Update: According to his wishes, there will be no public viewing for Manny Oquendo. A funeral mass will be held at St.Margaret's Roman Catholic Church in Queens, NY on Wednesday, April 1st at 11 am. Interment will be one block away at St.John's Cemetery.
St. Margaret's RC Catholic Church
66-05 79th Place
Flushing, NY 11379
St. John's Cemetery
80-01 Metropolitan Avenue
Middle Village, NY 11379
Here's a musician's appreciation [more of these below, see updated post] of Manny Oquendo's legacy, and a detailed look at his career, from fellow percussionist Bobby Sanabria:
"Manny Oquendo was/is one of the last living ties we have to the past in terms of the majesty of Afro-Cuban-based dance music as it is performed in New York City. Majesty is the word. Manny was a big part of the development of that music.
He first started his early career in the band of violinist Juanito Sanabria (no relation) then, as many of you know, he replaced Francisco "Chino" Pozo on bongó with the early group of Tito Puente, then performing with the Vicentico Valdes, Marcelino Guerra and Pupi Campo Orchestras, just to name a few of the many well known groups he performed and recorded with at this time, the early to mid '50s. His work with Tito Rodriguez's orchestra solidified his position as a premiere bongocero, but he had started to come into prominence as a timbalero on the early recordings of Johnny Pacheco's charanga in the late '50s. His work on the Eddie Palmieri's La Perfecta recordings in the early to mid '60s solidified his legendary status amongst the cognoscenti of percussion in New York City and the world through the band's recordings and live performances where Manny was prominently featured as a soloist on timbales. These solos have become textbook examples of speaking in the language of clave as Manny transferred much of the quinto solo vocabulary of rumba to the instrument, making them perfect vehicles for dancers to express themselves. They are in fact compositions unto themselves that have been studied by generations of percussionists. But when asked about his style by poet/activist/radio host/TV reporter Felipe Luciano on his "Latin Roots" radio show on WRVR in New York City in the '70s, Manny wryly replied: 'Heavy-handed, but with finesse.'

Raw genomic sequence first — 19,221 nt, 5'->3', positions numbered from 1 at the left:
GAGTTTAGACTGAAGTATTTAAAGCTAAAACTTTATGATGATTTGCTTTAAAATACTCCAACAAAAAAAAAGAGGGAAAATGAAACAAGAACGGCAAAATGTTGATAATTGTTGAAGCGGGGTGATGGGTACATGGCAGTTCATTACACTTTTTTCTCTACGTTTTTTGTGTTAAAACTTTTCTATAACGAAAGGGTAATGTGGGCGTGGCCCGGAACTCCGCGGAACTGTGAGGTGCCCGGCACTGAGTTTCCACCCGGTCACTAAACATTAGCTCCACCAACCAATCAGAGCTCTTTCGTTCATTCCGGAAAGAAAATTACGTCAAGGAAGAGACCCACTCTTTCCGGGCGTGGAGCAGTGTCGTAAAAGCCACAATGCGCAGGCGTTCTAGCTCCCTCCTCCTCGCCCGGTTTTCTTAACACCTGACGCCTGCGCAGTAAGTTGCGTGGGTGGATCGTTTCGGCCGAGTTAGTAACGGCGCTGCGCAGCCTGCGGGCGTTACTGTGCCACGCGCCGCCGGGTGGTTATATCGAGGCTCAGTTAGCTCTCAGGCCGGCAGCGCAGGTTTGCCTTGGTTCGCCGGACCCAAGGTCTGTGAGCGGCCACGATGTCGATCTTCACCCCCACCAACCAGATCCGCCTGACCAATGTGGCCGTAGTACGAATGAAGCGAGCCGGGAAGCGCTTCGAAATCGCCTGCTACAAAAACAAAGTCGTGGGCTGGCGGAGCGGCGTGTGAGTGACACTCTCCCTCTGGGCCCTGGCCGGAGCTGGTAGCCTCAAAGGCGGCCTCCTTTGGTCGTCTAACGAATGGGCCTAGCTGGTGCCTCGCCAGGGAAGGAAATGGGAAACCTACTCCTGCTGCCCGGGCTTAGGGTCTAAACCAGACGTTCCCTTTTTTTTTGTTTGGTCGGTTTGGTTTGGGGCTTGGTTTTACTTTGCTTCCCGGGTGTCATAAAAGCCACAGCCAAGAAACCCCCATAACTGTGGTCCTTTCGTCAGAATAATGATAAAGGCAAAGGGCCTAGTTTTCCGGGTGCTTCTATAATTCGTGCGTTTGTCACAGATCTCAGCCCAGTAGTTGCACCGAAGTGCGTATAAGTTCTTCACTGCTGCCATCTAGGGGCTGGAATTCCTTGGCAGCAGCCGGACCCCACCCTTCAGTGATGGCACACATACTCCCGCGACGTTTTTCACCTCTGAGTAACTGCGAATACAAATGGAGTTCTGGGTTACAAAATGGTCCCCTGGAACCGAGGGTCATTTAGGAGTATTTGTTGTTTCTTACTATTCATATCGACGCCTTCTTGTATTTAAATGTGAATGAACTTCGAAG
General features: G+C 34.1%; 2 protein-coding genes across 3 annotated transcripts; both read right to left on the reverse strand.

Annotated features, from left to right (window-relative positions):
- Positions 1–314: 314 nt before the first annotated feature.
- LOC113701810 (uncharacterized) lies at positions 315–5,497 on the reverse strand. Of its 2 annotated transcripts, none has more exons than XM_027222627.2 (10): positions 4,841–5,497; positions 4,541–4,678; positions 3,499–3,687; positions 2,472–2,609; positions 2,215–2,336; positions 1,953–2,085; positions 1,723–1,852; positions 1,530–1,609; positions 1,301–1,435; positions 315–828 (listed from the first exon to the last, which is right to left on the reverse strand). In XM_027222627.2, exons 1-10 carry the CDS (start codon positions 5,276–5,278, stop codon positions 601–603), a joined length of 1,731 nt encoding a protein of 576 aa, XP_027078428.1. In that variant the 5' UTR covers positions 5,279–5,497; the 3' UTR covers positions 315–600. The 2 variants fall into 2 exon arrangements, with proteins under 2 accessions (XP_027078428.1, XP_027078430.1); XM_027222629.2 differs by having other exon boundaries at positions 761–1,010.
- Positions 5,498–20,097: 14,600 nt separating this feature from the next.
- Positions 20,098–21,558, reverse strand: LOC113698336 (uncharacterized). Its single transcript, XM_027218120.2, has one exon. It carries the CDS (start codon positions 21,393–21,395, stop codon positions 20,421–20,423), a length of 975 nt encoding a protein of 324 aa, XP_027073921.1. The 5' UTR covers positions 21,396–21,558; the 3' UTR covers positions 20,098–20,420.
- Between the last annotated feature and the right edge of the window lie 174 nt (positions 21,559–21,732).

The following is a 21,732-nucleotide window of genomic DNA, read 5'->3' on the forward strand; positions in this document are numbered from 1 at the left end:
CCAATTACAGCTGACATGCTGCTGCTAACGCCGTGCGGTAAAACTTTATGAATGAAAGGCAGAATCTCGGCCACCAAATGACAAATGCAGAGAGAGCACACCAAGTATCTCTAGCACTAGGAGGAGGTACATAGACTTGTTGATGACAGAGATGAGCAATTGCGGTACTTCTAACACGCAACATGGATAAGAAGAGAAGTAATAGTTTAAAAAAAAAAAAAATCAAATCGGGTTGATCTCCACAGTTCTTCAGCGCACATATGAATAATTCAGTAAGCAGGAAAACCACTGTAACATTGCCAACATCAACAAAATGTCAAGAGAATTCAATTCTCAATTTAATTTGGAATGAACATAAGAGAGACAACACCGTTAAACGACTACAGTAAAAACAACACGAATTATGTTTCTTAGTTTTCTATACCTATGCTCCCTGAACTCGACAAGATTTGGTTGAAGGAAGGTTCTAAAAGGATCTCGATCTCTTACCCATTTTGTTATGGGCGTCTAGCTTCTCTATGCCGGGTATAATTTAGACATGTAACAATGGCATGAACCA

Manny's skill as bongocero made him the choice of many bandleaders on recordings and that side of his prowess gets little to no attention. Work on seminal albums like Larry Harlow's Tribute to Arsenio Rodriguez are great documents of this; as Larry states, 'Phil Newsom was in awe of Manny. He shared the bongó duties on that album with him. I can't tell which is which because Phil studied his style so much. It's the ultimate compliment when a player does that.' It's only fitting. The word bongó means in the Efik language of Southern Nigeria, drum. But it is also a synonym for, the truth. Manny spoke 'La Verdad' in volumes on el bongó.
Manny's attention to detail and his extensive knowledge and record collection of Cuban music became a source of knowledge to many in the community, becoming an inspiration to bassist Andy Gonzalez. Manny's eventual forming of his own group Libre, in collaboration with Andy in the '70s, became a laboratory, spawning ground, and vehicle for expression for many talented players like Dave Valentin, Jimmy Bosch, Steve Turre, Willie Rodriguez, Jerry Gonzalez and Jorge Dalto to name just a few.
Manny was not one for giving compliments. Why would he. He was part of a generation of musicians who created this genre establishing extremely high standards of excellence. In terms of the Clave Police, Manny was Inspector Chief. So if you got a compliment from Manny, it was a unique, rare thing. Someone asked me last year the standard question, 'What do you feel is your biggest accomplishment?' I replied, 'Getting a compliment from Manny Oquendo.'
A TRUE master of el tambor, native Nuyorican son of Brooklyn, rest in peace Maestro José Manuel Oquendo.
Ibae y aché,
--Originally posted on 3/26 in the Latin Jazz Yahoo Group; reprinted here with permission.